But Kirk is a cad. Why would anything he does be classy?

Especially a young Kirk, who hasn't yet had years to develop a sense of style.

Yeah, if by classier they meant closer to upper-class, then I would have to disagree too. Kirk was clearly not upper-class.

Maybe they meant to say flashier or something else.

Oh yes. The problem is that people are coming out of college too ethical these days. Especially in business. We need much less ethical business leaders. That was sarcasm. This author has announced himself as a proud sociopath.

What does willingness to circumvent arbitrary systems of rules - which may or may not be aligned with desirable outcomes - have to do with ethics?

To me, ethics seems to have more to do with the good vs. evil dimension than with the lawful vs. chaotic.

In fact, doesn't the term "sociopath" seem more appropriate for people who source ethics in external rules rather than native conscience?

The authors also presented a talk at Shmoocon 2012: https://www.youtube.com/watch?v=v0JHDr1oT0Y

Oh nice, didn't know about this. I'll watch this talk later!


I'm going to clarify to the following and leave it that.

The world is not a homogenous group where cheaters can dominate honest folks with their mathematically 'dominating' strategy.

instead honest folks very much do make it a top priority to avoid these cheaters.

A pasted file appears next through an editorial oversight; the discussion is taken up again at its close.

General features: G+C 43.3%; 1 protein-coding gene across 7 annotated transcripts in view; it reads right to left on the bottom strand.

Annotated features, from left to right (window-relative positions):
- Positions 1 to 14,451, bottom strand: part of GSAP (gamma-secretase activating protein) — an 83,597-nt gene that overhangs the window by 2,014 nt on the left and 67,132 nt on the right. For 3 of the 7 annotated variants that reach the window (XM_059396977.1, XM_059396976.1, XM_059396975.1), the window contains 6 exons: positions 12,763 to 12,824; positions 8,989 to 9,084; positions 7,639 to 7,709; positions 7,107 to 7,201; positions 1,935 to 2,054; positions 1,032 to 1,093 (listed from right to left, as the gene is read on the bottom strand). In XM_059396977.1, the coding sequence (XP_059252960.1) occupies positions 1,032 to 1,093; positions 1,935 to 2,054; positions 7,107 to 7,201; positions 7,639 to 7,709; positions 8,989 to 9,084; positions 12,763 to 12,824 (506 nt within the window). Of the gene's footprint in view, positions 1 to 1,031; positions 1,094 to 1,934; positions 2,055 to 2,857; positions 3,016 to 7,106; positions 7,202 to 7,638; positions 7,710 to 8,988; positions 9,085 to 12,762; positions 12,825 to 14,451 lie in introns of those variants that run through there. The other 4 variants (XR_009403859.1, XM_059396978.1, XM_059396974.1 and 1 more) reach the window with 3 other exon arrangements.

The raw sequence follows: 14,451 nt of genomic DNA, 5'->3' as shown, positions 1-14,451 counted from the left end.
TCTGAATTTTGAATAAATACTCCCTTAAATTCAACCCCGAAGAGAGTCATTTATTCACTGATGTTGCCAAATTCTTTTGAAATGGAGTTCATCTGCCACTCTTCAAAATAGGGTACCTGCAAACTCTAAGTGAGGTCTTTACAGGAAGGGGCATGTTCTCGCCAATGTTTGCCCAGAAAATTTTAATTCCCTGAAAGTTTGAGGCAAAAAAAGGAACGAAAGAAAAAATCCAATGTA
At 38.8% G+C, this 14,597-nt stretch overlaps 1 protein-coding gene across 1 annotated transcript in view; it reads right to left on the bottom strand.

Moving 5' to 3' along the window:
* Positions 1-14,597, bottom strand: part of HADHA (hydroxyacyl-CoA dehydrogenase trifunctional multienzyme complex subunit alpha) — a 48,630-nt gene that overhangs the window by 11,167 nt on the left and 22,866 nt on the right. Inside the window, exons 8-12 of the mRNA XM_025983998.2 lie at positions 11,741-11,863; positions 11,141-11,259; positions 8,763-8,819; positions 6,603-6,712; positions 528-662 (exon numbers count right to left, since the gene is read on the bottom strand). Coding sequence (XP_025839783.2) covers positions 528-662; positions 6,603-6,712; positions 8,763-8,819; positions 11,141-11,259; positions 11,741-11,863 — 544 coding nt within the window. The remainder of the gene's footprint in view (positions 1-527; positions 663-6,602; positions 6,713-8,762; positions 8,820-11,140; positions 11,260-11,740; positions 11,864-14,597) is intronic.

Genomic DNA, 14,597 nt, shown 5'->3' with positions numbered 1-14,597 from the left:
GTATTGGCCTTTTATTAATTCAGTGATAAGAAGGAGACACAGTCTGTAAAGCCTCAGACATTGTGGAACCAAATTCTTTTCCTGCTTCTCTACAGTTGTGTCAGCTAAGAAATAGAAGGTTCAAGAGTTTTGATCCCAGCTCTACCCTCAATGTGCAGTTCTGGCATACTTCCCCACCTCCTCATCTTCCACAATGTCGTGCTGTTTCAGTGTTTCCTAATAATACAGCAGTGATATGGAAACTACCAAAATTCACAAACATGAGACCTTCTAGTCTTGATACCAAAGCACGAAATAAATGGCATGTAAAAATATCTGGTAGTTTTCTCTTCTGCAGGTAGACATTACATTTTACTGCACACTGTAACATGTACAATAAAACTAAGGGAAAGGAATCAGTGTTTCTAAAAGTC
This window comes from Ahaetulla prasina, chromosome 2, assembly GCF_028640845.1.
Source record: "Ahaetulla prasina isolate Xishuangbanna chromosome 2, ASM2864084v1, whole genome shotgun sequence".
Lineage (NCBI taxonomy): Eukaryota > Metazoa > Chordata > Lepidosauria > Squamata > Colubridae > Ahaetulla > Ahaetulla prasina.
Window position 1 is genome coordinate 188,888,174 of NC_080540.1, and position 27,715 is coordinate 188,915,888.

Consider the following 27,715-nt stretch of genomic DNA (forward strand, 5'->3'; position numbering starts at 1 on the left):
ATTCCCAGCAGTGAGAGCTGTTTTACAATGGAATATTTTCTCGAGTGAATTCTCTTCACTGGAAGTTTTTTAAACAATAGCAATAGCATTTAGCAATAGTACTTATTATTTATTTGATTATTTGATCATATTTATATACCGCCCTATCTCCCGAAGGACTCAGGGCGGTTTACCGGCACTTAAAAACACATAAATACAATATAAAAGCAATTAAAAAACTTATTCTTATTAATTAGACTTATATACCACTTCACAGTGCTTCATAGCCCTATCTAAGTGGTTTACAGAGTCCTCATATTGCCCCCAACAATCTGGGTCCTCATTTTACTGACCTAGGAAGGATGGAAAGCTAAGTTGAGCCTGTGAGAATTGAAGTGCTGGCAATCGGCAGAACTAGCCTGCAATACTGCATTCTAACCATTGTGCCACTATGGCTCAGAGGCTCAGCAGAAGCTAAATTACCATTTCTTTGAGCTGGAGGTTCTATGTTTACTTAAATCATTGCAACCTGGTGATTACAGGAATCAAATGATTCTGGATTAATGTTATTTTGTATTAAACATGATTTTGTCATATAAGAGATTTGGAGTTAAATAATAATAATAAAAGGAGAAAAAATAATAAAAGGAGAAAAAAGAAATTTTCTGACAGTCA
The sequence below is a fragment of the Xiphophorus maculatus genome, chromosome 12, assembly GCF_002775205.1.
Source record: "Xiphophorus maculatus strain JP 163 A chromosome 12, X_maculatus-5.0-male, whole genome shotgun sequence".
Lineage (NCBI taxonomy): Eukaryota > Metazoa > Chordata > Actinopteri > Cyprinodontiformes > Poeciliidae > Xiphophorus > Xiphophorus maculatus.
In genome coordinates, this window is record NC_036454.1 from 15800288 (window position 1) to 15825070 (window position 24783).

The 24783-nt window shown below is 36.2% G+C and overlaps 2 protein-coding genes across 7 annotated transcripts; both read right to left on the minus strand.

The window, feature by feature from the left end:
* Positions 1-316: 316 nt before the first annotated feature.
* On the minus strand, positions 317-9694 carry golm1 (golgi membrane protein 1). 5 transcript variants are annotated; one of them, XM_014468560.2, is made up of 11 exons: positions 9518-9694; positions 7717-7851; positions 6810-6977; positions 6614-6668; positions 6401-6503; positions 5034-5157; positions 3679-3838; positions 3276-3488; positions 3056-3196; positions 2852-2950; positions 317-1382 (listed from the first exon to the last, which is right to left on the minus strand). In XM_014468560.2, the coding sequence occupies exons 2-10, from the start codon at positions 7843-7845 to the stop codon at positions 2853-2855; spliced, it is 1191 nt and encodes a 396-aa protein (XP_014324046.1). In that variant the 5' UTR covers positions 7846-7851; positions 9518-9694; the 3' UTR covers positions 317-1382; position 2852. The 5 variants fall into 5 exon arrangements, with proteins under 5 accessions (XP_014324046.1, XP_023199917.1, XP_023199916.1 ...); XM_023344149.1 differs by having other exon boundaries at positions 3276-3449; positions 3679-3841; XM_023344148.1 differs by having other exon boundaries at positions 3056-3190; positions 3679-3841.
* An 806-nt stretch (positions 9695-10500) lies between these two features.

if a top university teaches cheating, its alums will simply not have access to, for example, honest early-stage markets based on trust.

i disagree with the findings of the article for this reason.

It seems funny that professors don't think the students are cheating normally. If this is what the students are willing to share with the proctors the real 'guns' must be more amazing.

The ultimate "learn faster than your foe or die" is in my opinion counter-insurgency. There is the army manual on counter insurgency by Gen. Petraeus(free download http://www.fas.org/irp/doddir/army/fm3-24.pdf), heavy on army procedures, but the general guidelines are very interesting. There are also David Kilcullen´s books, very well written with great insights on the mistakes made on Afghanistan and Irak.

Coram's Boyd: The Fighter Pilot Who Changed the Art of War provides an utterly fascinating glimpse into this type of competitive thinking. Boyd's theories are regularly cited by today's Lean Startup personalities. Here's an excerpt from his magnum opus:

"To comprehend and cope with our environment we develop mental patterns or concepts of meaning. The purpose of this paper is to sketch out how we destroy and create these patterns to permit us to both shape and be shaped by a changing environment. In this sense, the discussion also literally shows why we cannot avoid this kind of activity if we intend to survive on our own terms."

I never managed to finish the one Kilcullen book I bought.

The OODA loop, always relevant. People that don't understand the concept are doomed to die upon it. Exceptionally relevant in the high-tech business world.